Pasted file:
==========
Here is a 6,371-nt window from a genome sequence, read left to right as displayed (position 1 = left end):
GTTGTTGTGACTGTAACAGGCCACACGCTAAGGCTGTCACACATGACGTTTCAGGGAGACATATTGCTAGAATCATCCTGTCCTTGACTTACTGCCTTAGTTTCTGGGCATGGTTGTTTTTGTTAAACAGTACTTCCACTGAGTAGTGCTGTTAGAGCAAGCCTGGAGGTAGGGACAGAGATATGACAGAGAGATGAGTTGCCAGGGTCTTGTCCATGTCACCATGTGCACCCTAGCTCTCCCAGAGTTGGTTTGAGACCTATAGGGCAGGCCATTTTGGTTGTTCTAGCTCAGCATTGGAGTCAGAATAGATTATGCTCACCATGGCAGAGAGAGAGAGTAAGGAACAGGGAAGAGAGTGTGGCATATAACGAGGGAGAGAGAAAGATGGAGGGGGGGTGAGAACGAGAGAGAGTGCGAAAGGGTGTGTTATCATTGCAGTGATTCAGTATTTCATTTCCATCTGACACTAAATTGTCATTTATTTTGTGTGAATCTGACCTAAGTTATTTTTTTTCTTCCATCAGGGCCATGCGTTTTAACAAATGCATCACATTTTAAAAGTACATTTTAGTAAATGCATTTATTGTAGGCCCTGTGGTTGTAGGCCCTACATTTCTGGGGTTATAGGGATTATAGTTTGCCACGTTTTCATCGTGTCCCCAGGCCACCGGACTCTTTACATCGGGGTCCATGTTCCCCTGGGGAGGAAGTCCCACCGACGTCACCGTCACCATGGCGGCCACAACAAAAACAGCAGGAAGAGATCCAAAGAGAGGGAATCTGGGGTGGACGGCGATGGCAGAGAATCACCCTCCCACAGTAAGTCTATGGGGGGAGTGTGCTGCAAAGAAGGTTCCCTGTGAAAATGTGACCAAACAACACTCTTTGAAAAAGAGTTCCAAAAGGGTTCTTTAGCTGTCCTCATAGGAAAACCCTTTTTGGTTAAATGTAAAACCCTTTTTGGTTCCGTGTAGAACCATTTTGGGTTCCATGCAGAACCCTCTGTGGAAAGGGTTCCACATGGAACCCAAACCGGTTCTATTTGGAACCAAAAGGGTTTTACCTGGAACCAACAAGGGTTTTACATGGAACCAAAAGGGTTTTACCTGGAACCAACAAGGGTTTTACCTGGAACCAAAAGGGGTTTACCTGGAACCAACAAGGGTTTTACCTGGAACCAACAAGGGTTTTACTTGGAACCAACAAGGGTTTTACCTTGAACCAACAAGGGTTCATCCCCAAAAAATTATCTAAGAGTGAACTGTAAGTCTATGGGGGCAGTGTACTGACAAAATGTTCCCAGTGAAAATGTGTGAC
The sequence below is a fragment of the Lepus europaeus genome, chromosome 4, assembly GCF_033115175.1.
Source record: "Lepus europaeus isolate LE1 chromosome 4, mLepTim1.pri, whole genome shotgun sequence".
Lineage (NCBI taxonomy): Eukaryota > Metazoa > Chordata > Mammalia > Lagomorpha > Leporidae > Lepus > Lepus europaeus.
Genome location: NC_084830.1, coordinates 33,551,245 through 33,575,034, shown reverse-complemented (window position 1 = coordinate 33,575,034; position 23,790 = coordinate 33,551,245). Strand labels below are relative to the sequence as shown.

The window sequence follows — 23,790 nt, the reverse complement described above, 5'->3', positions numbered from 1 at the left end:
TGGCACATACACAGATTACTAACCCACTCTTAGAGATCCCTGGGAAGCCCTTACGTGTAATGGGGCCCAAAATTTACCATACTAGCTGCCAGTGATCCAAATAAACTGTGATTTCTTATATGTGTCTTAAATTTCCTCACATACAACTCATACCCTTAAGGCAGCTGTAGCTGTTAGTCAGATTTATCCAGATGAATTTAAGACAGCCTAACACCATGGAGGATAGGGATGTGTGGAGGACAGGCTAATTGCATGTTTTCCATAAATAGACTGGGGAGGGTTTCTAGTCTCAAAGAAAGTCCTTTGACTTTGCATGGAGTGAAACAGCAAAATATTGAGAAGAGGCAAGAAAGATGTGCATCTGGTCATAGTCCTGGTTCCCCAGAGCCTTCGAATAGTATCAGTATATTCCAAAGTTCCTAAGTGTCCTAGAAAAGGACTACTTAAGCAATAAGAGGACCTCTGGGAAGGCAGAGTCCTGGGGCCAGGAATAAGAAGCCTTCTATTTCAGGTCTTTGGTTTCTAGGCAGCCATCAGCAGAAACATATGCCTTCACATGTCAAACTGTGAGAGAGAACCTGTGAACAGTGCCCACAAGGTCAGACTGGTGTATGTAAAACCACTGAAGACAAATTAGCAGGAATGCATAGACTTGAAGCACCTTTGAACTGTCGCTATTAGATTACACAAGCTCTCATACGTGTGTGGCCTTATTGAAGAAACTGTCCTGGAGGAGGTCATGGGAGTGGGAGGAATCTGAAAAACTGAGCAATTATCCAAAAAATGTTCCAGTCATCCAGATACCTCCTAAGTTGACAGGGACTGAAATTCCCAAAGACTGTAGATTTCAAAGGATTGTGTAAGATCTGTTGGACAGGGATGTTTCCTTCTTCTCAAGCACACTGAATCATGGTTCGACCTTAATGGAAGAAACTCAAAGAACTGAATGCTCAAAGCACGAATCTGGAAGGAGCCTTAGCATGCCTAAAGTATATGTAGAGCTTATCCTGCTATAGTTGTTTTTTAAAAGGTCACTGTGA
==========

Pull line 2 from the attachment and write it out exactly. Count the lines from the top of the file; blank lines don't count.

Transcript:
GTTGTTGTGACTGTAACAGGCCACACGCTAAGGCTGTCACACATGACGTTTCAGGGAGACATATTGCTAGAATCATCCTGTCCTTGACTTACTGCCTTAGTTTCTGGGCATGGTTGTTTTTGTTAAACAGTACTTCCACTGAGTAGTGCTGTTAGAGCAAGCCTGGAGGTAGGGACAGAGATATGACAGAGAGATGAGTTGCCAGGGTCTTGTCCATGTCACCATGTGCACCCTAGCTCTCCCAGAGTTGGTTTGAGACCTATAGGGCAGGCCATTTTGGTTGTTCTAGCTCAGCATTGGAGTCAGAATAGATTATGCTCACCATGGCAGAGAGAGAGAGTAAGGAACAGGGAAGAGAGTGTGGCATATAACGAGGGAGAGAGAAAGATGGAGGGGGGGTGAGAACGAGAGAGAGTGCGAAAGGGTGTGTTATCATTGCAGTGATTCAGTATTTCATTTCCATCTGACACTAAATTGTCATTTATTTTGTGTGAATCTGACCTAAGTTATTTTTTTTCTTCCATCAGGGCCATGCGTTTTAACAAATGCATCACATTTTAAAAGTACATTTTAGTAAATGCATTTATTGTAGGCCCTGTGGTTGTAGGCCCTACATTTCTGGGGTTATAGGGATTATAGTTTGCCACGTTTTCATCGTGTCCCCAGGCCACCGGACTCTTTACATCGGGGTCCATGTTCCCCTGGGGAGGAAGTCCCACCGACGTCACCGTCACCATGGCGGCCACAACAAAAACAGCAGGAAGAGATCCAAAGAGAGGGAATCTGGGGTGGACGGCGATGGCAGAGAATCACCCTCCCACAGTAAGTCTATGGGGGGAGTGTGCTGCAAAGAAGGTTCCCTGTGAAAATGTGACCAAACAACACTCTTTGAAAAAGAGTTCCAAAAGGGTTCTTTAGCTGTCCTCATAGGAAAACCCTTTTTGGTTAAATGTAAAACCCTTTTTGGTTCCGTGTAGAACCATTTTGGGTTCCATGCAGAACCCTCTGTGGAAAGGGTTCCACATGGAACCCAAACCGGTTCTATTTGGAACCAAAAGGGTTTTACCTGGAACCAACAAGGGTTTTACATGGAACCAAAAGGGTTTTACCTGGAACCAACAAGGGTTTTACCTGGAACCAAAAGGGGTTTACCTGGAACCAACAAGGGTTTTACCTGGAACCAACAAGGGTTTTACTTGGAACCAACAAGGGTTTTACCTTGAACCAACAAGGGTTCATCCCCAAAAAATTATCTAAGAGTGAACTGTAAGTCTATGGGGGCAGTGTACTGACAAAATGTTCCCAGTGAAAATGTGTGAC